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    Nice work Dave, you'll have it working better than new in no time! :thumbsup:
     
  11. Dave451

    Dave451 AK Subscriber Subscriber

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    Got the FM alignment done and it lined up like a champ! The ratio detector was quite a bit off, but the RF and IF strip were not off much at all. With the alignment, the Stereo Beacon function began to work again and lit on a few strong stereo signals, even in the basement with just a clip lead for an antenna.

    I reworked the ferrite AM antenna to replace the rotted end caps and re-mount it on the swing arm in back with a couple of one-inch cable clamps. When I checked things on AM, there was very little signal coming through. Thought I had messed up the antenna, but it checked good for continuity, so I hooked up the Sencore SG-165 and got good modulated 455 kHz IF in through the mixer, but only a very faint RF signal through the antenna terminal with the Sencore at full output.

    I suspect the 6BA6 RF amplifier tube. It checked a bit gassy when I tested it and I think the cycling during bench work killed it. Voltages on the front end tubes were all good. Ordering a new 6BA6, 6BE6 for the AM front end from Jim McShane. I'm also going to get a new 6GK5 high-mu triode for the Stereo Beacon to have on hand.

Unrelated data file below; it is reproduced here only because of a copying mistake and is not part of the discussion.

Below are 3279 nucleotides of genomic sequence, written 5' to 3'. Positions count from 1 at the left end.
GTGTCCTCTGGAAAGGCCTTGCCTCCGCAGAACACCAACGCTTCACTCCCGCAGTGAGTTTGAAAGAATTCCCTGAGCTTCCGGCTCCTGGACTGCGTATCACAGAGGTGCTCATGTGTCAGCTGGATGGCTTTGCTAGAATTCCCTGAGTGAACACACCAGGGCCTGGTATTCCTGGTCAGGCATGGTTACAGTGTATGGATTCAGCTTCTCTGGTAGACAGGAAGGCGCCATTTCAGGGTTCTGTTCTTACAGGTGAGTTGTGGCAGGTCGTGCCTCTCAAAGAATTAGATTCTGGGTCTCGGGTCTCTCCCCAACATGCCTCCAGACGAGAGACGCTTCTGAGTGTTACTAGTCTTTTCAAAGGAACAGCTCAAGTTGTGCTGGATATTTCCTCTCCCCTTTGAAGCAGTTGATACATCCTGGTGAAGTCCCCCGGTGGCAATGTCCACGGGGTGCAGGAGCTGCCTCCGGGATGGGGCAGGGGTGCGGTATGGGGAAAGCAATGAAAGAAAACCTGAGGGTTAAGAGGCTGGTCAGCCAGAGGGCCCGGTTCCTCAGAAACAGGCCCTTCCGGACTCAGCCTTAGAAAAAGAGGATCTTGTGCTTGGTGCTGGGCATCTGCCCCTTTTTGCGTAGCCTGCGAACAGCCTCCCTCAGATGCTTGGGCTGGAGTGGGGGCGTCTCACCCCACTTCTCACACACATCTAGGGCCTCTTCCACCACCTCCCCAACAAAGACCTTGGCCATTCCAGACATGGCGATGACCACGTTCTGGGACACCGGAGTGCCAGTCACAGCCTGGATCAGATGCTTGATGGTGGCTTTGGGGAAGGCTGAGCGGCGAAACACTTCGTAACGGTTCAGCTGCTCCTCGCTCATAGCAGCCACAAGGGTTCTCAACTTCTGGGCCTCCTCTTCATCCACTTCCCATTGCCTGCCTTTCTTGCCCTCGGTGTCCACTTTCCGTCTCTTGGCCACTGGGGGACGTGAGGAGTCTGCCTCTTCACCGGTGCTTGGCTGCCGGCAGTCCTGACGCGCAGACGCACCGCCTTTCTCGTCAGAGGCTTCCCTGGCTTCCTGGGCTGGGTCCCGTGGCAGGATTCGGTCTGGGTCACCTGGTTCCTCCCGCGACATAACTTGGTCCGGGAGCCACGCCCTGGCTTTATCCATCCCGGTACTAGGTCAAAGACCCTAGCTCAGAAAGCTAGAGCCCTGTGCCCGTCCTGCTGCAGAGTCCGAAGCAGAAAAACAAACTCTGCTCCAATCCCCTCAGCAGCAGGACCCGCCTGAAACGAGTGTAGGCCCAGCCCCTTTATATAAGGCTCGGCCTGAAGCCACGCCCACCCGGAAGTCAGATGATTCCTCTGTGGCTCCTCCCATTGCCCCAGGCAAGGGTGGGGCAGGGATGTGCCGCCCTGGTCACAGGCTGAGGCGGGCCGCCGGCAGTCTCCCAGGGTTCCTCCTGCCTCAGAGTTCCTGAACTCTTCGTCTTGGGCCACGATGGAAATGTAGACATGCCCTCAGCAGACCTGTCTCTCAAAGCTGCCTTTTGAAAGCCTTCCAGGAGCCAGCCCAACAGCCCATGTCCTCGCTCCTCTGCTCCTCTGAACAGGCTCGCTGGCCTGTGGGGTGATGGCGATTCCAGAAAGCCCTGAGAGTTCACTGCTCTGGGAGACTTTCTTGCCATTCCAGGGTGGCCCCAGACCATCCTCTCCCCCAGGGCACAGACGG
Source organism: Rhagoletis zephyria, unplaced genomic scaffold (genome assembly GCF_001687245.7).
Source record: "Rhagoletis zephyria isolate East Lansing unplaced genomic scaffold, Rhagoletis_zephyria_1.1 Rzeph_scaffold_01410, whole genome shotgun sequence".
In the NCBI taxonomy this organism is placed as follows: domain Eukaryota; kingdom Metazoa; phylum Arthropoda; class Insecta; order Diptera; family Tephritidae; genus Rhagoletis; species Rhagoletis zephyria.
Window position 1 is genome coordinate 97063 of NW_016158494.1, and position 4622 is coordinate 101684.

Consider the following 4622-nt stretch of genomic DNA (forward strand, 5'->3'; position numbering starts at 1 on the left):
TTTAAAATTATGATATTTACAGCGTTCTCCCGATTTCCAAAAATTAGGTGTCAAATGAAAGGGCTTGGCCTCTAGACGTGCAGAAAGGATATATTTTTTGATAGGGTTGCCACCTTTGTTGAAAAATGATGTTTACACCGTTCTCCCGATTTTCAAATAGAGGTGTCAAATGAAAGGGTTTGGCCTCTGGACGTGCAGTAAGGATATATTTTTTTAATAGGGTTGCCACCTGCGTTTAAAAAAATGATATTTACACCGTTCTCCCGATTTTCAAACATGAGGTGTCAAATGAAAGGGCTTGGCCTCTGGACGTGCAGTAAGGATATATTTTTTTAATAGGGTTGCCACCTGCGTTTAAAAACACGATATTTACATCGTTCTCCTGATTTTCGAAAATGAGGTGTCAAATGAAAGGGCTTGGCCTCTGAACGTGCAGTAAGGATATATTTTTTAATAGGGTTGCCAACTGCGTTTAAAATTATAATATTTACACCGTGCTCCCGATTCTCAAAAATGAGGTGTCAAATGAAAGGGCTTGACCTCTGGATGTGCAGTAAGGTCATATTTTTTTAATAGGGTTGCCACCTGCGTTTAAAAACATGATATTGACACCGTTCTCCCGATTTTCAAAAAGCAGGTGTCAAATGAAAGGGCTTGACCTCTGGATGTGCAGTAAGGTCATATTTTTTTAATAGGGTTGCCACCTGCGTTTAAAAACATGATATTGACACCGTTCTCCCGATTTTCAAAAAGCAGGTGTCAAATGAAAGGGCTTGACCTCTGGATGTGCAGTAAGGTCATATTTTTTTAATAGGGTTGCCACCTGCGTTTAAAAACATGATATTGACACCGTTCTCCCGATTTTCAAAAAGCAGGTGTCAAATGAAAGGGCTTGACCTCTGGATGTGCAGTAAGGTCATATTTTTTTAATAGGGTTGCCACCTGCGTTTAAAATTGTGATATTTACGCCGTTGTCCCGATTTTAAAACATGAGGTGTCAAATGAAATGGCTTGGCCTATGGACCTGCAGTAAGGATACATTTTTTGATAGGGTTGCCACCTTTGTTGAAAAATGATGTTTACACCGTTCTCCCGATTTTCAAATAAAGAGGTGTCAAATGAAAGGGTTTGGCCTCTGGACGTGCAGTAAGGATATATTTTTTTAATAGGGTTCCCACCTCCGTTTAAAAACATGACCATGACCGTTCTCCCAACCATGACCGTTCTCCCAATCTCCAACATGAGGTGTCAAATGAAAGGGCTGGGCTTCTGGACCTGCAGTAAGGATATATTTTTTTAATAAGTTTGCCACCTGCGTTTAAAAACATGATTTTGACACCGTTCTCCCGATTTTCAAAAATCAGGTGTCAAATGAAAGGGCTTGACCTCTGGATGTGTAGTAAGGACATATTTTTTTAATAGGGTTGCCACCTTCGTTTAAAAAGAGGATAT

So, the amplifier and FM radio are great, but I need to get AM going again before I put it back in the case and bring it up to the listening room.

    Couple of pictures of the ferrite antenna repair. It's sturdy and not beautiful, but a lot better looking and structurally sound than what I had before!
    Dave
     

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  12. dcgillespie

    dcgillespie Fisher SA-100 Clone Subscriber

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    I like it! Beauty is in the eye of the beholder. If it's neat and durable and performs its job well, then that's beautiful. Besides, if you're looking at that side of the 1800 all day, then you're looking at the wrong side!

    Dave
     
  13. Dave451

    Dave451 AK Subscriber Subscriber

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    Well, the AM RF tube did indeed give up the ghost on the bench and a new one resolved the AM reception issue. Put it all back together and here it is. What a beautiful beast! It's in the listening room on the "receiver bookcase" along with my Scott 340B, Dave G mods Fisher 400, and Scott 350B with 299B (the Scotts are idle right now--that's why the tuner is sitting atop the amp).

    Right Beethoven Symphony No. 2 is playing from the local station (vinyl--I can hear the tiny pops and the album is warped very slightly--can hear the 'thump' every now and then). It is a mighty sound through the AR-4x speakers!